Saturday, 7 January 2017
The Power of the Ring, by Stratford Caldecott
Stratford Caldecott, The Power of the Ring: The Spiritual Vision Behind the Lord of the Rings and The Hobbit, 2012 Crossroad
I read Stratford Caldecott's book The Radiance of Being just over a year ago. It was an interesting book that explored a number of issues from a Christian Platonic perspective. This book was much more readable and easier to understand compared to The Radiance of Being. In Power of the Ring, this Catholic theologian explores the nature of J.R. Tolkien's Christian vision as found in both The Hobbit and The Lord of the Rings.
As might be expected from a Catholic writer, Caldecott brings up the subtle Mariological theme in Tolkien's writing, as seen in the two Marian characters, Galadriel and Varda. He points out that as the 'Mediatrix of Grace,' the Blessed Virgin is implicitly present throughout creation, which connects well with the association of both Galadriel and Varda with starlight. He also goes on to talk about Sophia, or Divine Wisdom. He relates this concept to the notion in Tolkien of the Secret Fire, which is the creative energy of Iluvatar, the creator God in the Silmarillion. I would have liked Caldecott to have written a little bit more about the Sophia theme, as he had a lot to say about that in The Radiance of Being and to have made reference to the writings of Vladimir Soloviev and Sergius Bulgakov.
The book features a number of interesting appendices. One of these is, perhaps not so interesting, as it offers a Jungian perspective on Tolkien. I have absolutely no idea why educated people today, especially Christians take the ideas of Jung seriously. I know the Myers-Briggs personality test is very good fun (I'm INTJ), but there is almost no evidential or scientific basis to Jung's theories, leaving them in the realm of pseudo-science. Much more interesting is Caldecott's appendix on Arthurian legend and its relation to Tolkien. In the fifth appendix, he offers some advice on how homeschoolers can make use of Tolkien's works as an educational resource. In Appendix Six, he examines the views of Catherine Madsen, who downplays the Christian element in Tolkien, viewing his writings as more pagan in orientation. Caldecott expresses sympathy with this viewpoint, despite his commitment to a Christian and Catholic heart to Tolkien's writing. The most interesting of his appendices takes a look at the LOTR movies and offers both positive and negative thoughts on them. While he feels Cate Blanchet's unsettling performance as Galadriel was mischaracterised, he feels that in general the elves in the movies seem too human and a little too smug and pompous. He also thinks that the Hobbits of the Shire in the movies are too comical and thus fail to convey Tolkien's affectionate portrayal of rural English communities. He is particularly scathing about the long, drawn out ending of Return of the King. Caldecott is impressed with Mortenson's Aragorn, even while admitting he is a little different from the Aragorn of the books.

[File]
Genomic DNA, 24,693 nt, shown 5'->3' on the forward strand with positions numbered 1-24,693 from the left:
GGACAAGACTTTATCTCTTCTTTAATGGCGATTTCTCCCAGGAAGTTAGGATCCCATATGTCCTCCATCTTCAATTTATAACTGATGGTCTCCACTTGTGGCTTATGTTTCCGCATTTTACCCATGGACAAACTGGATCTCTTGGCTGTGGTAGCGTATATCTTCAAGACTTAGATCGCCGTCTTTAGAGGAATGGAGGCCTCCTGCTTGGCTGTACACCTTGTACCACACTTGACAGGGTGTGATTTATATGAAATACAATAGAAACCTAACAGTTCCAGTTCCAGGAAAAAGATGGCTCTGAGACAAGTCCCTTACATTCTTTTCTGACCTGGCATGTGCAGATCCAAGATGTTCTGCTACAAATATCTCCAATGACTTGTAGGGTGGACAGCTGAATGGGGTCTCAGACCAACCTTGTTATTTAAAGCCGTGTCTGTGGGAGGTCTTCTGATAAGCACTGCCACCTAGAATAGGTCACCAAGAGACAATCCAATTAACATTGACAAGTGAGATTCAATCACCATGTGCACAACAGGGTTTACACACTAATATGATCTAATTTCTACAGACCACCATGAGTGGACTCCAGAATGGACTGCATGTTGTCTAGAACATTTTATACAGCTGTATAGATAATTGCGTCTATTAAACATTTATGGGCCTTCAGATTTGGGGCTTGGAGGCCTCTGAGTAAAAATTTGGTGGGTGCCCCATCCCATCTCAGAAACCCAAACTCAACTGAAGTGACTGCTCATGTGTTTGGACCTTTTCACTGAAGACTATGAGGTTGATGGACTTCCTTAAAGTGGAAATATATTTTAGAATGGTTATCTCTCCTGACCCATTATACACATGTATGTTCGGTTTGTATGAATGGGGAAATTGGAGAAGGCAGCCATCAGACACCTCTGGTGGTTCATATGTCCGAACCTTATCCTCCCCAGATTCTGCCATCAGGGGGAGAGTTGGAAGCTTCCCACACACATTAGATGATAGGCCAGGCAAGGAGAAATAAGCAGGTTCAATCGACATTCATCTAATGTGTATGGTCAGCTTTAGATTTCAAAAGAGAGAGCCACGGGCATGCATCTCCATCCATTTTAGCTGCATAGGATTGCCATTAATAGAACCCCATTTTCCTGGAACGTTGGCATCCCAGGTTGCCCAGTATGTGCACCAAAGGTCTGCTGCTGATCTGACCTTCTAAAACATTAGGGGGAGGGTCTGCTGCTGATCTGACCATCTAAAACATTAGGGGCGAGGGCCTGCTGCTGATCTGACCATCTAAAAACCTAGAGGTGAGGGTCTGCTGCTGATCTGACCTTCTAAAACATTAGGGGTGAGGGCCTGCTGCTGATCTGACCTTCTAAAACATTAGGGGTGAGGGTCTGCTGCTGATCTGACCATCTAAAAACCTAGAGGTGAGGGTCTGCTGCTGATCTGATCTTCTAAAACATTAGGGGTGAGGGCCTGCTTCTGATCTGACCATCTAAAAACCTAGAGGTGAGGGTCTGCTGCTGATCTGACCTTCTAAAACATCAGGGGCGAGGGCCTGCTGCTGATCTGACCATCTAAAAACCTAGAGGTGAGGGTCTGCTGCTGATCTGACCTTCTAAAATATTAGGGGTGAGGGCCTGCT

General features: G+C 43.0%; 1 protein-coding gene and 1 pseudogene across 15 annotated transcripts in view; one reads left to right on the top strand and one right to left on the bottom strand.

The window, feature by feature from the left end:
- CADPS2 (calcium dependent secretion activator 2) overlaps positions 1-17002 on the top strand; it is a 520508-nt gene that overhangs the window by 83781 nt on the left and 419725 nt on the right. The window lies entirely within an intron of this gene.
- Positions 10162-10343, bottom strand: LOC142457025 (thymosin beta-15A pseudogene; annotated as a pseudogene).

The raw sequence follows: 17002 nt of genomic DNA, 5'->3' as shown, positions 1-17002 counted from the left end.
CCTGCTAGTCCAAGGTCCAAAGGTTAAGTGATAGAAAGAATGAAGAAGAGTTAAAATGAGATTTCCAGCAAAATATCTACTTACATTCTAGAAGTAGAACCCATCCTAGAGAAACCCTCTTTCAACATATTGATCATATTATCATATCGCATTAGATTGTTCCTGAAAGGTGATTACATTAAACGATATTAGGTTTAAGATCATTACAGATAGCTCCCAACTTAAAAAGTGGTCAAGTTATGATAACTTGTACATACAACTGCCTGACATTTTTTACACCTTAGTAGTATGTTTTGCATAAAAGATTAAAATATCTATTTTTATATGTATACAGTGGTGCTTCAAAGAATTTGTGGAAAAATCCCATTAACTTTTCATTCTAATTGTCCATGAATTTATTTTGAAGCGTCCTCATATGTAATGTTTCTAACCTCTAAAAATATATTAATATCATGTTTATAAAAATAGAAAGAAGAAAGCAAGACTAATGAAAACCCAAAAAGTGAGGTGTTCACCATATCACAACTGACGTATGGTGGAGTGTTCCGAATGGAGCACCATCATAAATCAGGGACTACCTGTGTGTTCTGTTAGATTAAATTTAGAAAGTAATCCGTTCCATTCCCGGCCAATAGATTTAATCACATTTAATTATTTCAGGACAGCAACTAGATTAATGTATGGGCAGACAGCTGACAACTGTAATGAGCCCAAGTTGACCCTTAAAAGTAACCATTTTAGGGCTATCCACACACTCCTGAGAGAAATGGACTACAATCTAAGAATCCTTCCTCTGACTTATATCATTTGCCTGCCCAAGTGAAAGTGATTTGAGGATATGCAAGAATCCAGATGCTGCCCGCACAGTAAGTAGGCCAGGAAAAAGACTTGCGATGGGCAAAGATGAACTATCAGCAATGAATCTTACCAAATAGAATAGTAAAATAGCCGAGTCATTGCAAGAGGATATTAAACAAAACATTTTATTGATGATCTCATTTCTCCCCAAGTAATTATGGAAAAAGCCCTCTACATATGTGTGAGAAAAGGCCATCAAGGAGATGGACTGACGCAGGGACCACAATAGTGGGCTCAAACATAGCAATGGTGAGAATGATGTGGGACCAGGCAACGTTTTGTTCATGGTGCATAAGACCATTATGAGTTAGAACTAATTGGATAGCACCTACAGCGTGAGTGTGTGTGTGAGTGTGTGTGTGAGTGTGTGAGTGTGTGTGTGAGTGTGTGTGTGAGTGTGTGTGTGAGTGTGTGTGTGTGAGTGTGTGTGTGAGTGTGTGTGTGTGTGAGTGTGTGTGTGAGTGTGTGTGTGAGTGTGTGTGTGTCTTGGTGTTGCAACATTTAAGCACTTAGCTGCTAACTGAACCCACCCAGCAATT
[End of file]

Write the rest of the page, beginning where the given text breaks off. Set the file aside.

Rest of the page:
Our author raises the interesting question of what great power the Ring actually bestows, other than invisibility. He points out that the Ring does not prevent Sam or Sauron having a finger bitten off. He suggests that the power of the Ring might actually be a delusion.
Caldecott stresses the importance in Tolkien's works of the nostalgia for 'Old England.' This is a concept that I struggle with a lot. A combination of the eschatological orientation of my Evangelical background and the cynicism of my liberal influences has made me very resistant to nostalgia. The English people were not always a nation of lovable Hobbits. English people have often been violent, ignorant and racist. The descendants of Tolkien's rural English folk can be just as obnoxious. Nostalgia is always a selective memory. Furthermore, nostalgia for 'Old England' tends to be a nostalgia for a whiter England and can easily go hand in hand with a prejudice towards black people and immigrants. Where do people of colour fit into that kind of view of England?
I think this is a good book. It certainly is a lot better than Peter Kreeft's Tolkien hagiography, The Philosophy of Tolkien. However, like that book, I would have liked to have seen a little bit more of a critical perspective offered on Tolkien or at least engaged with. Is there really nothing in Tolkien's thought or writings we can find fault with? In particular, there is no acknowledgement in this book that Tolkien's political philosophy was hopelessly idealistic, impractical and irrelevant to the real world. It is doubtful that Tolkien's anarcho-monarchism would have worked in the Shire, let alone in modern England. Caldecott makes reference to the economic illiteracy called Distributism, but offers no critical comment on it. The great fallacy of Distributism is the notion that lots and lots of small businesses is a good thing; ignoring the fact that 1) small businesses struggle to make ends meet and their owners are often poor, 2)small businesses do not offer the same benefits as provided by large companies and can exploit their employees just as much and 3) Small businesses often do not give the same benefit to the consumer of lower prices than large companies.